24 August, 2011

24 August, 1944

438th AAA AW BN
APO 230 % Postmaster, N.Y.
24 August, 1944         1330

Dearest sweetheart –

First of all – note my new APO number of 230. You may or may not remember that one time in England I wrote you that that would be our new number and a few days later it was changed. Well – it is now official and apparently permanent – so start using it, dear. It has no significance whatsoever and our situation is unchanged.

This morning I decided to go out to one of the line batteries and stay for a few days. I’ll then return to battalion and stay awhile and then visit another battery – etc. It will give me a chance to see how things are going and be a change from the hum-drum of headquarters. Right now I’m at A Battery – which is in fact only about 8 kilometers (5 miles) from battalion. I had lunch here and have already seen a couple of sections. I was all ready to relax for the afternoon but just received a call from the battalion that a civilian came in looking for an M.D. From what I could gather by phone – a woman must be having a miscarriage or an abortion. By the way, dear – you do know the difference, don’t you? If not – medically speaking, an abortion is loss of pregnancy in the 1st 3 mos., miscarriage – in the middle 3 mos., and premature labor – in the last 3 months. Anyway – as soon as I finish writing this – I’ll go back to battalion and see how I can help, but I’ll return here again afterwards.

This postcard was enclosed in a letter.
Perhaps Greg passed through Mortagne-sur-Orne
(now called Mortagne-au-Perche) on his way to A Battery.
Postcard of Mortagne-sur-Orne, Notre Dame Church

Notre Dame Church today.
This photo belongs to Dominique Pipet's Flickr Photostream

Postcard of La Chapelle-Montligeon
...and the same today

Yesterday, darling, you remember I told you my radio needed some repairing. It seemed that the battery was dead – and it was. I had brought along an extra one from England – but we didn’t have to use it. The boys had found a German truck with some batteries in it and I now have nine batteries (German) just the right voltage for my set. I do hope, sweetheart, that I return home long before I can use more than one or two of them.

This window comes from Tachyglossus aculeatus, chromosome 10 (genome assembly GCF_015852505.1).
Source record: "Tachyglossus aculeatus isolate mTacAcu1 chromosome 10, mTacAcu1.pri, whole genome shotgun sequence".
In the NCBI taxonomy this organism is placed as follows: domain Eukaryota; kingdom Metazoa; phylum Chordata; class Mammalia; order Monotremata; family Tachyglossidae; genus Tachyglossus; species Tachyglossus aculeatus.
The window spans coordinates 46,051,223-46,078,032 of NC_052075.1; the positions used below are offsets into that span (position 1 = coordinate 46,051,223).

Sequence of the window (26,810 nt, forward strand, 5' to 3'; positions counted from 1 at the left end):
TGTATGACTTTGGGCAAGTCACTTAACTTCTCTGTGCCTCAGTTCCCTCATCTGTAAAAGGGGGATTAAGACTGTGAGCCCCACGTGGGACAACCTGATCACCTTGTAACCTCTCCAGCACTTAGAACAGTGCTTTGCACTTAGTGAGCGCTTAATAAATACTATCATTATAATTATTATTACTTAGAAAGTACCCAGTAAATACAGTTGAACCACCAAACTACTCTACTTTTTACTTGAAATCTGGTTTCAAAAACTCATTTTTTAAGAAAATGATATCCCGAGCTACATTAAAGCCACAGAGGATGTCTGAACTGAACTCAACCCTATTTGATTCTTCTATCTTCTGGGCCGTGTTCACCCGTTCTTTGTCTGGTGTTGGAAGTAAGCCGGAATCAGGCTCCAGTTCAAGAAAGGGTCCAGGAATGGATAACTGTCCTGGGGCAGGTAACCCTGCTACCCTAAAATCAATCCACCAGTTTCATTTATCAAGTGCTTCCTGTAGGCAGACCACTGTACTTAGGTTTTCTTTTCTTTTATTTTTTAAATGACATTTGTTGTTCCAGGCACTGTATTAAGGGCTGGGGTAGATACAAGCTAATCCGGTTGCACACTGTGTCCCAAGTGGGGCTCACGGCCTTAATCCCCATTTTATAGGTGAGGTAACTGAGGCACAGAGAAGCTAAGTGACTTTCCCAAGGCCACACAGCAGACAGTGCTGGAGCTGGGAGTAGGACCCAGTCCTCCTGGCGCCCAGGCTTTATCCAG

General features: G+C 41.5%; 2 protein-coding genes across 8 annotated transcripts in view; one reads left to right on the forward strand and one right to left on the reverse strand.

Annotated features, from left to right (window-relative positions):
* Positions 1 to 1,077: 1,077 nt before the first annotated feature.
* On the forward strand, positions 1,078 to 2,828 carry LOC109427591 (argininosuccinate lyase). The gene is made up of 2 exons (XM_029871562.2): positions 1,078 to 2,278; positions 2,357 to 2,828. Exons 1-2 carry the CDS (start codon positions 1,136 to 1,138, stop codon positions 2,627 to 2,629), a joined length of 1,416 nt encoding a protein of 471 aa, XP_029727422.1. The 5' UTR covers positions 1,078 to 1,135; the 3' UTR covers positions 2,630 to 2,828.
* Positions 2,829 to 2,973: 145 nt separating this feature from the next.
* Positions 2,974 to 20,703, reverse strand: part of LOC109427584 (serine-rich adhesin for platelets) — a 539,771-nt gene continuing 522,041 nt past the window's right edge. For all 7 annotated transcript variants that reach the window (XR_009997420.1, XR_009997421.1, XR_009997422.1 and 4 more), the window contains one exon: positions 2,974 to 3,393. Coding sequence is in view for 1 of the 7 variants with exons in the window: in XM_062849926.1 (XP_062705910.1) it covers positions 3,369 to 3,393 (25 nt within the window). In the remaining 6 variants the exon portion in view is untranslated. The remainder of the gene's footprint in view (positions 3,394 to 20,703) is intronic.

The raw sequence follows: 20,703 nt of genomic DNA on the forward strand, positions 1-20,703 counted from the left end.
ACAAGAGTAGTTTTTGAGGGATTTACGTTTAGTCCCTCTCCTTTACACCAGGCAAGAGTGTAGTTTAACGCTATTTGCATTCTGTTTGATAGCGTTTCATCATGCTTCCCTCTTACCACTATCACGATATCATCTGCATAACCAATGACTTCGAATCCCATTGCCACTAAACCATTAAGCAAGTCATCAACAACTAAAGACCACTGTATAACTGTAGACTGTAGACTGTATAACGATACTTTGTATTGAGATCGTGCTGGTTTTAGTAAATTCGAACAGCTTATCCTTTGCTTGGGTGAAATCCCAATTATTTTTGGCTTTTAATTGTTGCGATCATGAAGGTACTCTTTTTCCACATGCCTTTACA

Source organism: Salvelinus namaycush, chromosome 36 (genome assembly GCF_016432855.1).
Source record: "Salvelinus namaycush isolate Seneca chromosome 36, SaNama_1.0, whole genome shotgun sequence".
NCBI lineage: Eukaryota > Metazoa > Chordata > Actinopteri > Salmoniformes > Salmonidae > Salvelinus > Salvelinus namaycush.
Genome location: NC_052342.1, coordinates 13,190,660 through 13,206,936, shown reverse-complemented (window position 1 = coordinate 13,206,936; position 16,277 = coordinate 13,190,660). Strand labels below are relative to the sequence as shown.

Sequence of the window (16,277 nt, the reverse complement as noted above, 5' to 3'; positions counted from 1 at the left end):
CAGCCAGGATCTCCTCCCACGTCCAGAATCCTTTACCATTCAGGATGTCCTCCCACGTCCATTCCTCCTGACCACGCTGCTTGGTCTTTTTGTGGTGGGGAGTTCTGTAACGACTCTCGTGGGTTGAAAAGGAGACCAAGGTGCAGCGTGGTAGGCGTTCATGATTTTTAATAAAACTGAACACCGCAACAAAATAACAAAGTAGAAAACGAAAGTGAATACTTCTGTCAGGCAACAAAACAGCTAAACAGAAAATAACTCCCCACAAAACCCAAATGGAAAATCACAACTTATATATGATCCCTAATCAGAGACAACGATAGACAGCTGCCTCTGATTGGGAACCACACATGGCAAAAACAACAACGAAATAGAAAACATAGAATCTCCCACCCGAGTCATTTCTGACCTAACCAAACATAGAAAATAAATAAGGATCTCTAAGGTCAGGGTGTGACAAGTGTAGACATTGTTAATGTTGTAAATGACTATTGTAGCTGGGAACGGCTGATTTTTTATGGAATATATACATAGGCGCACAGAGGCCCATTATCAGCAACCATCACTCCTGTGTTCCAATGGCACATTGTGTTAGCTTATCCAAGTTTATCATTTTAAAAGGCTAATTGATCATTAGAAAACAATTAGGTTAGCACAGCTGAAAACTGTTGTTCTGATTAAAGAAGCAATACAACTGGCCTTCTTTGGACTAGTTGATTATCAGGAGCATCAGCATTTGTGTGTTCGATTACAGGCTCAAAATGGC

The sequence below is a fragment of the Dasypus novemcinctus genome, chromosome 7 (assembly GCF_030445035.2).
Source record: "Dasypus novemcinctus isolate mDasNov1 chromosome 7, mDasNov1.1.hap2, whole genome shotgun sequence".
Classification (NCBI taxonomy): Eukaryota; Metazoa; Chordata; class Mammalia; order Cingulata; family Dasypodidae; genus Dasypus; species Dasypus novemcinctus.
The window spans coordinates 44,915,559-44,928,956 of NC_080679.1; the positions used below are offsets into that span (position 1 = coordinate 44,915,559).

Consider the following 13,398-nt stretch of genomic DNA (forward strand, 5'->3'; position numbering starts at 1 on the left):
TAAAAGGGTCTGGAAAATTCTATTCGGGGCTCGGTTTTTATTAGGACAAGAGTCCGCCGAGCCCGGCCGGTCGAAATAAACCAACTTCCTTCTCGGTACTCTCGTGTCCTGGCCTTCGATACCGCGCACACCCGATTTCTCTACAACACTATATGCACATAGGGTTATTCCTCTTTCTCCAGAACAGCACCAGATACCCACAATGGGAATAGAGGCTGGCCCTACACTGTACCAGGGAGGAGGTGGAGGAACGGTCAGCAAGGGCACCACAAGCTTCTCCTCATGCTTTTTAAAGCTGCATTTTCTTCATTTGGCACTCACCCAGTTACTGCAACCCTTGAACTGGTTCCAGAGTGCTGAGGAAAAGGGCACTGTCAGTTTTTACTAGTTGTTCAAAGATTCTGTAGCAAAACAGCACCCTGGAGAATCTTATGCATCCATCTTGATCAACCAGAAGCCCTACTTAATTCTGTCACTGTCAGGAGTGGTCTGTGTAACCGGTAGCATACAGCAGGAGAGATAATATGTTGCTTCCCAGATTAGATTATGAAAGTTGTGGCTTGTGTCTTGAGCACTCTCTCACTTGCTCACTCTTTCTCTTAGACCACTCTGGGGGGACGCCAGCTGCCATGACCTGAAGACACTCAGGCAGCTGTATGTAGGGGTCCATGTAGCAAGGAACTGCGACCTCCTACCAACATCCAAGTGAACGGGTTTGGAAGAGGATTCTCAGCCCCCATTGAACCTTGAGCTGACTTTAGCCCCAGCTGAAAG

The news has certainly been staggering of late and I’ll bet it must be a pleasure listening to the radio or reading the papers these days. Close as we are to things – we still get the same kick out of it too and every day seems full of more surprises. The news of Paris’s liberation was an amazing tonic for the French people – and although I personally wasn’t a witness to it – the people around here really went wild. They dug up (literally) bottles of fine champagne and wines and many a Frenchman was pretty high last night. And the collapse of Romania certainly is a good omen – for us. If it can only all end up in an early cessation of the damn thing and a speedy return home, darling, it will be wonderful. For certain it is that the agony of waiting is just that – agony. There doesn’t seem to be an earthly reason why I should be away from you, delaying our start in life – and yet here I am sitting here killing time. When I get to thinking of it for any length of time – it becomes almost maddening – and then I push it from my mind for awhile and try to forget. I have a feeling though that from here in – it will be quicker than we dared hope – and I certainly hope I’m not wrong in that feeling. I’ll close now, Sweetheart – I love you and want you more each day! Will write tomorrow; Until then – love to the folks and